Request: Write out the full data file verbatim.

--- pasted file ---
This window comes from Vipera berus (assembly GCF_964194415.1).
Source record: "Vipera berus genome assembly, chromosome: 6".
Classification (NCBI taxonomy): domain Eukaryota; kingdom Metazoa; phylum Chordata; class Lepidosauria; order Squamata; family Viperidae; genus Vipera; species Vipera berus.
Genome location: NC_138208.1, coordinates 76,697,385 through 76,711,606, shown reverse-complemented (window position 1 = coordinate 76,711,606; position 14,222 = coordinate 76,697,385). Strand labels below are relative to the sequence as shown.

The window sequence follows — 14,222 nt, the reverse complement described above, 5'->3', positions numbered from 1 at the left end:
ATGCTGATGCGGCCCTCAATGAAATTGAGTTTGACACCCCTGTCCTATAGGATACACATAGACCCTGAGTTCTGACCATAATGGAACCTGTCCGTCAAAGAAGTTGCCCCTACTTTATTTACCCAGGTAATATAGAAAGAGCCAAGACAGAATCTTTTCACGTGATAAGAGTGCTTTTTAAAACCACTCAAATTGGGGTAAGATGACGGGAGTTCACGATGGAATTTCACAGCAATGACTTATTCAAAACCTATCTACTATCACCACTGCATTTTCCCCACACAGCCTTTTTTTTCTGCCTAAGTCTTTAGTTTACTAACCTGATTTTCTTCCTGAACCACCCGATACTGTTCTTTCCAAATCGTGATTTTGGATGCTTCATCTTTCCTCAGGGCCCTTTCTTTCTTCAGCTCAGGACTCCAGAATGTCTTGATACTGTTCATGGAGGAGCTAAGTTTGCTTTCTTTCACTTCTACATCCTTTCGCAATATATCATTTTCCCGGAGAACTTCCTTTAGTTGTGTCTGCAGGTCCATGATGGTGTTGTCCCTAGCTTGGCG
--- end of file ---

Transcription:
This window comes from Vipera berus (assembly GCF_964194415.1).
Source record: "Vipera berus genome assembly, chromosome: 6".
Classification (NCBI taxonomy): domain Eukaryota; kingdom Metazoa; phylum Chordata; class Lepidosauria; order Squamata; family Viperidae; genus Vipera; species Vipera berus.
Genome location: NC_138208.1, coordinates 76,697,385 through 76,711,606, shown reverse-complemented (window position 1 = coordinate 76,711,606; position 14,222 = coordinate 76,697,385). Strand labels below are relative to the sequence as shown.

The window sequence follows — 14,222 nt, the reverse complement described above, 5'->3', positions numbered from 1 at the left end:
ATGCTGATGCGGCCCTCAATGAAATTGAGTTTGACACCCCTGTCCTATAGGATACACATAGACCCTGAGTTCTGACCATAATGGAACCTGTCCGTCAAAGAAGTTGCCCCTACTTTATTTACCCAGGTAATATAGAAAGAGCCAAGACAGAATCTTTTCACGTGATAAGAGTGCTTTTTAAAACCACTCAAATTGGGGTAAGATGACGGGAGTTCACGATGGAATTTCACAGCAATGACTTATTCAAAACCTATCTACTATCACCACTGCATTTTCCCCACACAGCCTTTTTTTTCTGCCTAAGTCTTTAGTTTACTAACCTGATTTTCTTCCTGAACCACCCGATACTGTTCTTTCCAAATCGTGATTTTGGATGCTTCATCTTTCCTCAGGGCCCTTTCTTTCTTCAGCTCAGGACTCCAGAATGTCTTGATACTGTTCATGGAGGAGCTAAGTTTGCTTTCTTTCACTTCTACATCCTTTCGCAATATATCATTTTCCCGGAGAACTTCCTTTAGTTGTGTCTGCAGGTCCATGATGGTGTTGTCCCTAGCTTGGCG